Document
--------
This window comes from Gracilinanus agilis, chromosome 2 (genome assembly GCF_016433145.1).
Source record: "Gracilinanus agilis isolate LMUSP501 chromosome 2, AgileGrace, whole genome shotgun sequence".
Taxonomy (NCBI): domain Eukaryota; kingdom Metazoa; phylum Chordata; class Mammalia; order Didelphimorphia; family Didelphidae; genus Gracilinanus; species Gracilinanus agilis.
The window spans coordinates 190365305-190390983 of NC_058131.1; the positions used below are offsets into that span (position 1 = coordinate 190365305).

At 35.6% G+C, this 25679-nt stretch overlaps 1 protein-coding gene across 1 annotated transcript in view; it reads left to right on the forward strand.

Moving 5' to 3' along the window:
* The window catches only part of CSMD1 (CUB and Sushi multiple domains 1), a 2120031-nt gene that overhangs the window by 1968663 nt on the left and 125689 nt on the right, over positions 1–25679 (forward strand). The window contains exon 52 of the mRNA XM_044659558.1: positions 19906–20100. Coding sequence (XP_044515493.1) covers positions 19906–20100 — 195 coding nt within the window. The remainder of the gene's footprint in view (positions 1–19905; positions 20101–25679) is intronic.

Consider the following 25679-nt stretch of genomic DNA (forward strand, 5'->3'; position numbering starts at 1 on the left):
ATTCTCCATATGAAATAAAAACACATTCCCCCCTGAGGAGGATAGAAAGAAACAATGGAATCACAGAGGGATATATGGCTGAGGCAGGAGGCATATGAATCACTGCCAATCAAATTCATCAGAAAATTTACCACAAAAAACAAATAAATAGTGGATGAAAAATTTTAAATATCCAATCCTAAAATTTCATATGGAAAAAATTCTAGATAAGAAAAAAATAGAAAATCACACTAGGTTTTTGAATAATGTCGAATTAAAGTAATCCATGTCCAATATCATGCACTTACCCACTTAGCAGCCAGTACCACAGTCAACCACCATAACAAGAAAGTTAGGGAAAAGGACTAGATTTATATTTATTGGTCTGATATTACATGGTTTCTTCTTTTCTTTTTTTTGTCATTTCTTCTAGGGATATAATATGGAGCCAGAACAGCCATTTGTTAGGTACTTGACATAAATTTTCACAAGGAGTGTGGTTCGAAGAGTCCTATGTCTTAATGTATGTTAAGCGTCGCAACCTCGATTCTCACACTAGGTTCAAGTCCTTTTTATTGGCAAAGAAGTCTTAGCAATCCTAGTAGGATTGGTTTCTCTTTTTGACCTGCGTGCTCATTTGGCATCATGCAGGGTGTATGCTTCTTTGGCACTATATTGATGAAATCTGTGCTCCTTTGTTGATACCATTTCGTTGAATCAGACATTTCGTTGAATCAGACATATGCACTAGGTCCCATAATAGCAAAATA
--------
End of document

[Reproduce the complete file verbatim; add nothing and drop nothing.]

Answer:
This window comes from Gracilinanus agilis, chromosome 2 (genome assembly GCF_016433145.1).
Source record: "Gracilinanus agilis isolate LMUSP501 chromosome 2, AgileGrace, whole genome shotgun sequence".
Taxonomy (NCBI): domain Eukaryota; kingdom Metazoa; phylum Chordata; class Mammalia; order Didelphimorphia; family Didelphidae; genus Gracilinanus; species Gracilinanus agilis.
The window spans coordinates 190365305-190390983 of NC_058131.1; the positions used below are offsets into that span (position 1 = coordinate 190365305).

At 35.6% G+C, this 25679-nt stretch overlaps 1 protein-coding gene across 1 annotated transcript in view; it reads left to right on the forward strand.

Moving 5' to 3' along the window:
* The window catches only part of CSMD1 (CUB and Sushi multiple domains 1), a 2120031-nt gene that overhangs the window by 1968663 nt on the left and 125689 nt on the right, over positions 1–25679 (forward strand). The window contains exon 52 of the mRNA XM_044659558.1: positions 19906–20100. Coding sequence (XP_044515493.1) covers positions 19906–20100 — 195 coding nt within the window. The remainder of the gene's footprint in view (positions 1–19905; positions 20101–25679) is intronic.

Consider the following 25679-nt stretch of genomic DNA (forward strand, 5'->3'; position numbering starts at 1 on the left):
ATTCTCCATATGAAATAAAAACACATTCCCCCCTGAGGAGGATAGAAAGAAACAATGGAATCACAGAGGGATATATGGCTGAGGCAGGAGGCATATGAATCACTGCCAATCAAATTCATCAGAAAATTTACCACAAAAAACAAATAAATAGTGGATGAAAAATTTTAAATATCCAATCCTAAAATTTCATATGGAAAAAATTCTAGATAAGAAAAAAATAGAAAATCACACTAGGTTTTTGAATAATGTCGAATTAAAGTAATCCATGTCCAATATCATGCACTTACCCACTTAGCAGCCAGTACCACAGTCAACCACCATAACAAGAAAGTTAGGGAAAAGGACTAGATTTATATTTATTGGTCTGATATTACATGGTTTCTTCTTTTCTTTTTTTTGTCATTTCTTCTAGGGATATAATATGGAGCCAGAACAGCCATTTGTTAGGTACTTGACATAAATTTTCACAAGGAGTGTGGTTCGAAGAGTCCTATGTCTTAATGTATGTTAAGCGTCGCAACCTCGATTCTCACACTAGGTTCAAGTCCTTTTTATTGGCAAAGAAGTCTTAGCAATCCTAGTAGGATTGGTTTCTCTTTTTGACCTGCGTGCTCATTTGGCATCATGCAGGGTGTATGCTTCTTTGGCACTATATTGATGAAATCTGTGCTCCTTTGTTGATACCATTTCGTTGAATCAGACATTTCGTTGAATCAGACATATGCACTAGGTCCCATAATAGCAAAATA